Ann. Limnol. - Int. J. Lim.
Volume 46, Number 4, 2010
|Page(s)||217 - 223|
|Published online||26 November 2010|
Interactive effects of predation risk and parasitism on the circadian rhythm of foraging activity in the great pond snail Lymnaea stagnalis (Gastropoda: Lymnaeidae)
Ecological Research Institute, Faculty of Science and Forestry, University of Eastern Finland, Joensuu campus, P.O. Box 111, 80101 Joensuu, Finland
* Corresponding author: email@example.com
Accepted: 22 August 2010
Four experiments were serially carried out conducted to study foraging activity in the freshwater gastropod Lymnaea stagnalis in the absence and presence of predators (crayfish or fish) under daylight and in the dark. The snails were either parasitized by digenean trematodes (Diplostomum pseudospathaceum or Plagiorchis elegans) or remained unparasitized. The snails had an evident circadian foraging rhythm: they preferred diurnal foraging notwithstanding the predators and parasites. However, the snail's parasite status and the predation risk had an interaction effect on the number of feeding events per snail individual so that especially the snails parasitized by D. pseudospathaceum were more active in the presence of a fish predator than in the absence of predators. Some of the snails responded to cues from a crayfish predator by crawling out of the water. The results suggest that D. pseudospathaceum may be capable of manipulating the behaviour of its first intermediate snail host in ways that enhance its success of transmission to the parasite's second intermediate fish host. The results also indicate that the effects of biotic stressors, such as predation risk and parasitism, on the foraging pattern in the snails L. stagnalis may be interactive and highly specialized rather than generalized.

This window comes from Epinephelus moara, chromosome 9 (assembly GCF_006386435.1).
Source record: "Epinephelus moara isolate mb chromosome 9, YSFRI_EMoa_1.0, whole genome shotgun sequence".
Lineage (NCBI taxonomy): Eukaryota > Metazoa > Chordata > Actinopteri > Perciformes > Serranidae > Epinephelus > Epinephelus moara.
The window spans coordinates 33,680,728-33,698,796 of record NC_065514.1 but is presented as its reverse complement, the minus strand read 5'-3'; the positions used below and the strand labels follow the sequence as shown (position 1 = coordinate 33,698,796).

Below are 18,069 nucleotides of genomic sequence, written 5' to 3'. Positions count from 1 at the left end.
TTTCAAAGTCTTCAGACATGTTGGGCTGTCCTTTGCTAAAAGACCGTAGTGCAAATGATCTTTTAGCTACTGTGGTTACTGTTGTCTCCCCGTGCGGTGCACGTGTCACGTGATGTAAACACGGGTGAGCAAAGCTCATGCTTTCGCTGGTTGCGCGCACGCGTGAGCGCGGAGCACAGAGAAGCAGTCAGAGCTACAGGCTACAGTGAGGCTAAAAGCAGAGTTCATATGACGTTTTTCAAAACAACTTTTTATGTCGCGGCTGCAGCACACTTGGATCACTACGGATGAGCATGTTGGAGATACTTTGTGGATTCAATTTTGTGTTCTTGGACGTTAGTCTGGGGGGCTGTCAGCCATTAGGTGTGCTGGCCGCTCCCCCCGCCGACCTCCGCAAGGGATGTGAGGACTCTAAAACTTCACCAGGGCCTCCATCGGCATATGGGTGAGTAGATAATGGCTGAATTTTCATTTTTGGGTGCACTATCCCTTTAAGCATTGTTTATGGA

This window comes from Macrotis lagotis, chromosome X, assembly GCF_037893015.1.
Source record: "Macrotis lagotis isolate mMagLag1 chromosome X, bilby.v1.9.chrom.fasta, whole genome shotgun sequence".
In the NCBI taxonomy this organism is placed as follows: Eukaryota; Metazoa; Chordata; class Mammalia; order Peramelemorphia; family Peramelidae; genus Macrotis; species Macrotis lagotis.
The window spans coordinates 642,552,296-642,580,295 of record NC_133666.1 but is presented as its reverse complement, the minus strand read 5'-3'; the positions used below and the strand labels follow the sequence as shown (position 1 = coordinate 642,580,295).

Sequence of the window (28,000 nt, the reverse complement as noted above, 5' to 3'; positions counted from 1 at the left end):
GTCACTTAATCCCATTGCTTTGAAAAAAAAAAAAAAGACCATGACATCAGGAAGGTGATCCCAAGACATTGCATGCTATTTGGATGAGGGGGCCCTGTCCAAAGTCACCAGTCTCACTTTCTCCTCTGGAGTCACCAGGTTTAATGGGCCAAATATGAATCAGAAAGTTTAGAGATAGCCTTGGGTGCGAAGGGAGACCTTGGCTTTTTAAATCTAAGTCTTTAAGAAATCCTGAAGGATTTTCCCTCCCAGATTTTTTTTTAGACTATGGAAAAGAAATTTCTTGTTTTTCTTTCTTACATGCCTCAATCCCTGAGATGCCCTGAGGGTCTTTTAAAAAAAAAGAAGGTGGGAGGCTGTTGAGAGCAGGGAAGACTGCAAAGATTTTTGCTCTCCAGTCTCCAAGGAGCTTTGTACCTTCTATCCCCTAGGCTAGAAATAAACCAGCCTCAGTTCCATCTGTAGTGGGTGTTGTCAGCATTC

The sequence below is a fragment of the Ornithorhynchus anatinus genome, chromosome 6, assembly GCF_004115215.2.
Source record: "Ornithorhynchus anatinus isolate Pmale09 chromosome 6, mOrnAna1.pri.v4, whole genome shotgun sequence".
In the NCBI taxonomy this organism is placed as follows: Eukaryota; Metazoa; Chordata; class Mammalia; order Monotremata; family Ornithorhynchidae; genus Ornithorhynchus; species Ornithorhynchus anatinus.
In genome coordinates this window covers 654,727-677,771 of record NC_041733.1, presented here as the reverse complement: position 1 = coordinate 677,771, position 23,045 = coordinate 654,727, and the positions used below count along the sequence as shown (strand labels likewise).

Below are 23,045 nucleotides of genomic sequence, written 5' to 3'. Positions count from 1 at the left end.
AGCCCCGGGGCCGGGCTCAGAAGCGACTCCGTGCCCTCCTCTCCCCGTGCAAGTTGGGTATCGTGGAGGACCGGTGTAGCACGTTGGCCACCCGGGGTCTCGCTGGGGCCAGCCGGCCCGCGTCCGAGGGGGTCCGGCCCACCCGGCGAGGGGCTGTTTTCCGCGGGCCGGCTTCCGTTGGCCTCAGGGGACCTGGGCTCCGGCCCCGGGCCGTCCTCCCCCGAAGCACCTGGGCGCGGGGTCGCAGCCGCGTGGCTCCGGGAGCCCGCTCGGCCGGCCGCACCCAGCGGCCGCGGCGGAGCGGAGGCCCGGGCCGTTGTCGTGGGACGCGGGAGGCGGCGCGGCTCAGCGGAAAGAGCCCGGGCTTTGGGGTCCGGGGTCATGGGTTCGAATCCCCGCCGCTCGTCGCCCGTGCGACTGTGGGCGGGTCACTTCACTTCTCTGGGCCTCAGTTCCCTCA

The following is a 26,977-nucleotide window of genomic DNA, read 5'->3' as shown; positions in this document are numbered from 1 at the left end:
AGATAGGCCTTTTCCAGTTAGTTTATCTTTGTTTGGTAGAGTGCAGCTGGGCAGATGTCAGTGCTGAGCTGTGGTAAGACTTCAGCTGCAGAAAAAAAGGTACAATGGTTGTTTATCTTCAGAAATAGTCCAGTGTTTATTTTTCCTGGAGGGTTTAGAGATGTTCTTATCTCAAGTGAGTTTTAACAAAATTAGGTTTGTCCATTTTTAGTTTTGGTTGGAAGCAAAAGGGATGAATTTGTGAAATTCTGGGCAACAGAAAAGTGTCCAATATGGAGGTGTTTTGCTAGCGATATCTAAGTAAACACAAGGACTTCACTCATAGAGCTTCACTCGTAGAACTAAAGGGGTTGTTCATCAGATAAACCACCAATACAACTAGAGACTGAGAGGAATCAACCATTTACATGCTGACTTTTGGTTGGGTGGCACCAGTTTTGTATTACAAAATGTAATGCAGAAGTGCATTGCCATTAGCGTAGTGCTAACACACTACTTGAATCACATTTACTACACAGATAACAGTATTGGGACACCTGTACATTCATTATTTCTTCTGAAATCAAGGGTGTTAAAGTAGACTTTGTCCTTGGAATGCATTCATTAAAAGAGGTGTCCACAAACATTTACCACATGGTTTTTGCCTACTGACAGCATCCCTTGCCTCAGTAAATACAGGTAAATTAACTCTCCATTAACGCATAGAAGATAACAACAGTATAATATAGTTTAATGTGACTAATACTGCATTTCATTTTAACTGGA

Key words: Anti-predator behaviour / biological rhythms / biotic stressors / digenean trematodes / parasite-mediated behaviour
© EDP Sciences, 2010
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